President Lyndon Baines Johnson.
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Special Message to the Congress on Immigration

In early 1965, President Johnson made the case to Congress for comprehensive immigration reform.
To the Congress of the United States:

A change is needed in our laws dealing with immigration. Four Presidents have called attention to serious defects in this legislation. Action is long overdue.

I am therefore submitting, at the outset of this Congress, a bill designed to correct the deficiencies. I urge that it be accorded priority consideration.

The principal reform called for is the elimination of the national origins quota system. That system is incompatible with our basic American tradition.

Over the years the ancestors of all of us-some 42 million human beings--have migrated to these shores. The fundamental, longtime American attitude has been to ask not where a person comes from but what are his personal qualities. On this basis men and women migrated from every quarter of the globe. By their hard work and their enormously varied talents they hewed a great nation out of a wilderness. By their dedication to liberty and equality, they created a society reflecting man's most cherished ideals.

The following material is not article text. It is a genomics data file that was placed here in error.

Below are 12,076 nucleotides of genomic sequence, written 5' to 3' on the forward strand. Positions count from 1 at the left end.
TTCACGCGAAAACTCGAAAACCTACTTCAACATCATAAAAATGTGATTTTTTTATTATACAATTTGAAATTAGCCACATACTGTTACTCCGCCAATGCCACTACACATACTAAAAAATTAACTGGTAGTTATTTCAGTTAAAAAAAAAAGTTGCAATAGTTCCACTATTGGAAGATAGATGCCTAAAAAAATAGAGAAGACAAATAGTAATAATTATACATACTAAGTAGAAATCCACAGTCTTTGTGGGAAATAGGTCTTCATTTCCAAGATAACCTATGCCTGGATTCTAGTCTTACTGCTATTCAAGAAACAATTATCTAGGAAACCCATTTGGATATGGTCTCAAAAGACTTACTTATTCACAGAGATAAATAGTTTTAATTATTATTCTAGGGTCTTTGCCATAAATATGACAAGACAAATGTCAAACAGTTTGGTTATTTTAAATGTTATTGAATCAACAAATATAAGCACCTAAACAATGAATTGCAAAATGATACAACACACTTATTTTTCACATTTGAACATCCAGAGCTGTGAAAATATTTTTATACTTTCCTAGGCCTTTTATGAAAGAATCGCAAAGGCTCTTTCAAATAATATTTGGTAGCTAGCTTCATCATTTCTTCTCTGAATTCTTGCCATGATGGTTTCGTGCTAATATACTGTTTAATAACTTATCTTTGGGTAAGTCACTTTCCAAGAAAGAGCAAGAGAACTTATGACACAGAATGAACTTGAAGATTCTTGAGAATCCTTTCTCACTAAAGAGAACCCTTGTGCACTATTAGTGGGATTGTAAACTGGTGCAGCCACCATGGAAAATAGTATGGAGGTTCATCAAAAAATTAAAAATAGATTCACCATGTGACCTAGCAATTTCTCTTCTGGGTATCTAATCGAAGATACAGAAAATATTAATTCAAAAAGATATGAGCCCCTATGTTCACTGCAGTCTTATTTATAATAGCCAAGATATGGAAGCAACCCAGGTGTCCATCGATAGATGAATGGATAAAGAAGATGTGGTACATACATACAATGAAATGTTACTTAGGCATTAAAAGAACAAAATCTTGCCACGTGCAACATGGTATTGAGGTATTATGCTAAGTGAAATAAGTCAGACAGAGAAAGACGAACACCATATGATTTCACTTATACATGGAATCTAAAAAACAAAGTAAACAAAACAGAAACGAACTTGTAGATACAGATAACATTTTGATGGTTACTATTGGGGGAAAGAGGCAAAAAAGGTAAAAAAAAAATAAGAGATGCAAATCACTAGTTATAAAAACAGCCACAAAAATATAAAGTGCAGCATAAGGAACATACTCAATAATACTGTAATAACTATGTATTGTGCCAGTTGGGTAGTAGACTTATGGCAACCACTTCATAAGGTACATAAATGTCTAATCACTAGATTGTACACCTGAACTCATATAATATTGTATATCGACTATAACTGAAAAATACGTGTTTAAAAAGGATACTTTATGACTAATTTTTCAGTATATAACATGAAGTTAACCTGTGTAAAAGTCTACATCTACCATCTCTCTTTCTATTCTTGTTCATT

Long ago the poet Walt Whitman spoke our pride: "These States are the amplest poem." We are not merely a nation but a "Nation of Nations."

Violation of this tradition by the national origins quota system does incalculable harm. The procedures imply that men and women from some countries are, just because of where they come from, more desirable citizens than others. We have no right to disparage the ancestors of millions of our fellow Americans in this way. Relationships with a number of countries, and hence the success of our foreign policy, is needlessly impeded by this proposition.

The quota system has other grave defects. Too often it arbitrarily denies us immigrants who have outstanding and sorely needed talents and skills. I do not believe this is either good government or good sense.
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